Overview: Dick, now Ric, now Talon, is going on a murder spree and no one can stop him.
Synopsis (spoilers ahead): Right where we left off the last issue, Dick, now indoctrinated by Talon into being another hitman for the Court of Owls, has descended upon his fellow Nightwings and sentenced them to die. He systematically takes them all out one by one, forcing Nightwing Blue to pull a gun on him. It’s not effective and it looks like Dick is about to kill all of them.
Suddenly, up in the sky. Is it a bird? A plane? No, it’s… some guy named Condor Red, and he’s apparently doing surveillance over Bludhaven because of the weird DOOM symbol over the sky. He’s most likely a tie-in character to the event comics happening at the same time, but by all accounts, he’s an absolute nobody. He witnesses Talon about to kill a few other costumed vigilantes and dives in to stop him.
Condor’s commanding officers order him to stand down, but he refuses and engages Dick-Talon with aerial efficiency. Picking him up, flying him out of the city, and then dropping him off the side of a giant bridge. He is then taken aback by Dick-Talon’s reflexes saving him from the fall, which implies Condor was trying to kill him with that drop. Condor’s bosses repeatedly tell him to disengage and resume surveillance, but he is stubborn and won’t listen. A fight breaks out that looks like they are evenly matched.
Back at Team Nightwing, Bea gives first aid to those with nasty injuries but says they need to go to a doctor. They all look at the Doom symbol in the sky and wonder aloud about it, but comment that it’s above their pay grade. Beau then goes after Dick-Talon, with Nightwing Red coming along to give her protection.
We return to the fight between Condor Red and Dick-Talon, with Dick-Talon appearing to get the upper hand on his opponent. A quick-thrown dagger pierces Condor’s wing, forcing him to descend, and fight Dick-Talon on even ground, which leaves him open to a dagger-reinforced kick that pierces his power-armor. Following up on the first hit, Dick-Talon stabs deep into the cracks he’s made with a huge knife, plunging it deep into Condor. He begins picking away at Condor’s armor, tearing off his mask and forcing the man to beg for his life.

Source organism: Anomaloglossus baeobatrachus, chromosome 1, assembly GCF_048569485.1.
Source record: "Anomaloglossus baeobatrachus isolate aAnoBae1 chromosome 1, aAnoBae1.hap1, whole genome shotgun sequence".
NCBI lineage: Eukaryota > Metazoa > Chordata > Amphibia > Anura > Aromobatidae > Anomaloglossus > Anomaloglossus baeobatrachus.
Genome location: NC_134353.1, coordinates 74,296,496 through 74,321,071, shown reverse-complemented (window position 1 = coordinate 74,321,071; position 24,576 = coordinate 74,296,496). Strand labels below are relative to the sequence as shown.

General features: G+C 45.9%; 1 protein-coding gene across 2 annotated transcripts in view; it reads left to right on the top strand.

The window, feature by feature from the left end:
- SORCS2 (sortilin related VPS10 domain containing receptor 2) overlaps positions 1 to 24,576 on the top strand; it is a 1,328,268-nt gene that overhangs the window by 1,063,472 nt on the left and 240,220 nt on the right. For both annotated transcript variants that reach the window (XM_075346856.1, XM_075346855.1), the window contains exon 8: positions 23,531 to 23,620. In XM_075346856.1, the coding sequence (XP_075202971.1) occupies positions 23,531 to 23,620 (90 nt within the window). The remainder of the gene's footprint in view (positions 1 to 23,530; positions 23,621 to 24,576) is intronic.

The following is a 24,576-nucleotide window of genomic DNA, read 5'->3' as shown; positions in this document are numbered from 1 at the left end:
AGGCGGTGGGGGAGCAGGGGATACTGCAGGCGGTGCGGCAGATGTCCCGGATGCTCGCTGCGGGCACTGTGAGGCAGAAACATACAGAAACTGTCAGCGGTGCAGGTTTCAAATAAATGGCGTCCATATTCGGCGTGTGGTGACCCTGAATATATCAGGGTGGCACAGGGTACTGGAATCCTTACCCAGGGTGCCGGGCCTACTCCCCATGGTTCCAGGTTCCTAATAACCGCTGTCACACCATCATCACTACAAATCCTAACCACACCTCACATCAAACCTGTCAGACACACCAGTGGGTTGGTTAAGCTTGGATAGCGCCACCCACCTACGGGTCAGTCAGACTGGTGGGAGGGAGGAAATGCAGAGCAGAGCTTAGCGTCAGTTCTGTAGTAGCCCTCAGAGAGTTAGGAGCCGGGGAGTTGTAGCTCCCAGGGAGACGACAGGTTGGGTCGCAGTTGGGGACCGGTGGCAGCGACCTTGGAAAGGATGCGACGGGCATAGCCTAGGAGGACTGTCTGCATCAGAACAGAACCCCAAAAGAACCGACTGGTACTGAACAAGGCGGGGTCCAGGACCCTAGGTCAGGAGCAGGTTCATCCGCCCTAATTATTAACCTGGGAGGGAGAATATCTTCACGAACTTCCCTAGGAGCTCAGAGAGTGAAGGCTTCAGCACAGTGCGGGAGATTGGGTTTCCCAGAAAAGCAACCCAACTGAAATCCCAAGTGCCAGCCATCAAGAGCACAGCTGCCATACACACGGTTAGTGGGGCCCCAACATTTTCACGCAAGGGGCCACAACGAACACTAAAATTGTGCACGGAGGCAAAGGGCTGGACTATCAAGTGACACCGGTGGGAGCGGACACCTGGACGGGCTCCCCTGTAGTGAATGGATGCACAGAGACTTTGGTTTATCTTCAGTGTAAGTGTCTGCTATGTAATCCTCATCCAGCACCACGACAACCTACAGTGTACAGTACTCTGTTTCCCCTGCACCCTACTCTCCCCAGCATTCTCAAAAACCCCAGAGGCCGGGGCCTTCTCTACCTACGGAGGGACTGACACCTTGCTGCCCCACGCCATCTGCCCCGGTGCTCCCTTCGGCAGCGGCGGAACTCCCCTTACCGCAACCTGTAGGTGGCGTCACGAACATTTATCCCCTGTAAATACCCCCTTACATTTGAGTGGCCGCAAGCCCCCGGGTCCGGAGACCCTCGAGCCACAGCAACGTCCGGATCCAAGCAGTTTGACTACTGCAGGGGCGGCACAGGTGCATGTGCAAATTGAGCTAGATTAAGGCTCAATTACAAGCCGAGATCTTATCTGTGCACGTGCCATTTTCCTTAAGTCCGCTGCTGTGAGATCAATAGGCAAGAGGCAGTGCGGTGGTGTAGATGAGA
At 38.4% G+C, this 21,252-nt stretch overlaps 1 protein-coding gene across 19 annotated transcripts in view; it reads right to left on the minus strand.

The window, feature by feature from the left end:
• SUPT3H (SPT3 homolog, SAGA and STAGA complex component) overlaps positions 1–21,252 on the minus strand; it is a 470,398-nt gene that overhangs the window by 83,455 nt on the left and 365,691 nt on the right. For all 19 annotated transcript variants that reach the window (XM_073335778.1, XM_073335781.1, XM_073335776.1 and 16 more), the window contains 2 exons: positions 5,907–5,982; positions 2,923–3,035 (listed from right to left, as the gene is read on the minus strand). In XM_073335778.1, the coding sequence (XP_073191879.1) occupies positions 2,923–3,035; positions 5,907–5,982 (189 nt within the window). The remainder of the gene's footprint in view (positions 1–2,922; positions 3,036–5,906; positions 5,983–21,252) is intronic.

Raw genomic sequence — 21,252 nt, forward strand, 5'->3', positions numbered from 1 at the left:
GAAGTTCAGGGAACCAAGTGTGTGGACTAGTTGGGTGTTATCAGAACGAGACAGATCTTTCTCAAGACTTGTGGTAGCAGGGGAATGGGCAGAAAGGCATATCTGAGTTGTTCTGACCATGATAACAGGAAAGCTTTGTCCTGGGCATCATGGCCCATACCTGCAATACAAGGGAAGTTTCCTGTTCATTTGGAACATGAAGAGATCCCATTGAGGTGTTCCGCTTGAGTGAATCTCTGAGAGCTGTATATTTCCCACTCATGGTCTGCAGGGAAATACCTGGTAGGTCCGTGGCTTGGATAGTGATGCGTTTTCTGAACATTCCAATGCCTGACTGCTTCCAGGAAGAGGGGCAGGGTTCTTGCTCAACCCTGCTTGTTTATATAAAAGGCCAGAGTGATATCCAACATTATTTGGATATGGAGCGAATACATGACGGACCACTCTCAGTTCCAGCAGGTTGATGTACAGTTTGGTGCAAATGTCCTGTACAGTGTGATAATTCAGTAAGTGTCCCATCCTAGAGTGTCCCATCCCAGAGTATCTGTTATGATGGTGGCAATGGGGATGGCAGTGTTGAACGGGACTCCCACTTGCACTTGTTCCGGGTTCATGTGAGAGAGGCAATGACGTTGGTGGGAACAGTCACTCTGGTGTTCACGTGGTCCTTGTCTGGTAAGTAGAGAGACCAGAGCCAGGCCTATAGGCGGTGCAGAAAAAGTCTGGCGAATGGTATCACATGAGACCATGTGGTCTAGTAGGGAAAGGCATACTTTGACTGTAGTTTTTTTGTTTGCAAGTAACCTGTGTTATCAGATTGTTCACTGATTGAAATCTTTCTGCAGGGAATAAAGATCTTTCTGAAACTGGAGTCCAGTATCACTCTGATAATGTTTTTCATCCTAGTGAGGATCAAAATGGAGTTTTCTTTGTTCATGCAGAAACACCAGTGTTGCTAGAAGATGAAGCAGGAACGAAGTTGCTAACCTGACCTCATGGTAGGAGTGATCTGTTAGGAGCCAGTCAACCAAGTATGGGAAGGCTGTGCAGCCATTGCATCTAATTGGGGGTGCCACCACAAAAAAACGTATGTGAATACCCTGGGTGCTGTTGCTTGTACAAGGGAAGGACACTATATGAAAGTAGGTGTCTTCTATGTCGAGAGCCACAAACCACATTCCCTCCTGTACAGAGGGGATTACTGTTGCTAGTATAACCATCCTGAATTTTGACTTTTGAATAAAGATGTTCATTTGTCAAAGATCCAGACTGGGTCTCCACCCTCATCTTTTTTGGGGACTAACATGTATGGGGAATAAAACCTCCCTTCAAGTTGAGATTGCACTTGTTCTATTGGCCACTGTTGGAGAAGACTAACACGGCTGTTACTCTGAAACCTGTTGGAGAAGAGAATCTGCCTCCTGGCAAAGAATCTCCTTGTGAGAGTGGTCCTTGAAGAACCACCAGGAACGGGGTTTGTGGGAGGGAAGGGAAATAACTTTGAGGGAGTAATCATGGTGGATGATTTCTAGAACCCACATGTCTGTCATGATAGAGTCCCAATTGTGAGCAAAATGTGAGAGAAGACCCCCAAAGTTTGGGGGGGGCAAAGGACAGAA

Cobb-Talon begins goading Dick-Talon to finish him off. Condor pleads, saying he has a family. And Dick-Talon’s dagger stops inches away from Condor’s head. Dick-Talon gets up, not even acknowledging Condor’s questions about why, and just takes off his mask. He smiles into the sunrise as the comic comes to an end.
Analysis: My feelings on this comic are mixed, so I’ll first go over what the comic was trying to do, and then explain why it failed.
First, the way Dick systematically takes down the entire Team Nightwing with ease is a good way of showing just how much better Dick was compared to them and how he was more or less holding back the entire time. It’s a great context clue and makes the attack feel weighty.
Second, the inclusion of Condor Red, while flawed (I’ll get into that next), makes some logical sense. His role is to act as someone Dick genuine doesn’t know or care about personally. He’s an absolute nobody. So it would make perfect sense for Dick-Talon to murder him. There are no memories of him to cloud Dick’s judgment. He’s just an opponent and one that has repeatedly tried to kill him. Seeing Dick spare his life, and seemingly return to normal as a result, is meant to show just how inherently good Dick is. That all life is important to him and that any normal person is going to trigger his heroic reflexes, even if they tried to kill him.
The problem with Condor Red is that the comic spends way too much time on his fight with Dick. It’s a decently choreographed fight. Lots of ups and downs that lead to a climactic conclusion. But the story ultimately revolves around Dick fighting someone the audience knows nothing about. I tried googling the character to see if maybe he even had a wiki entry and while there are several “Condor” characters in DC, none of them fit his profile, which tells me ZERO readers would know about him. As a result of this confusion, the reader is just with a shallow fight. If the character had been a B-plot going on in the back ends of the comic. A character who encountered Dick, but we got to learn about as we read Dick’s story, we would have felt more invested in Condor’s life outside of basic human decency.
Instead, the story should have devoted more time to Team Nightwing and Cobb. Gave us the Dick/Condor fight between scenes of them discussing Dick’s morality. Drive home Dick’s inherent goodness by having the team recount everything they did with him. The heroic moments he showed off.
But instead, the story gives us a pretty decent fight, with an on-paper decent ending. But an ending that leaves sour grapes in this reviewer’s heart.
Final Thoughts: More or less a decent story, but it could have been way better.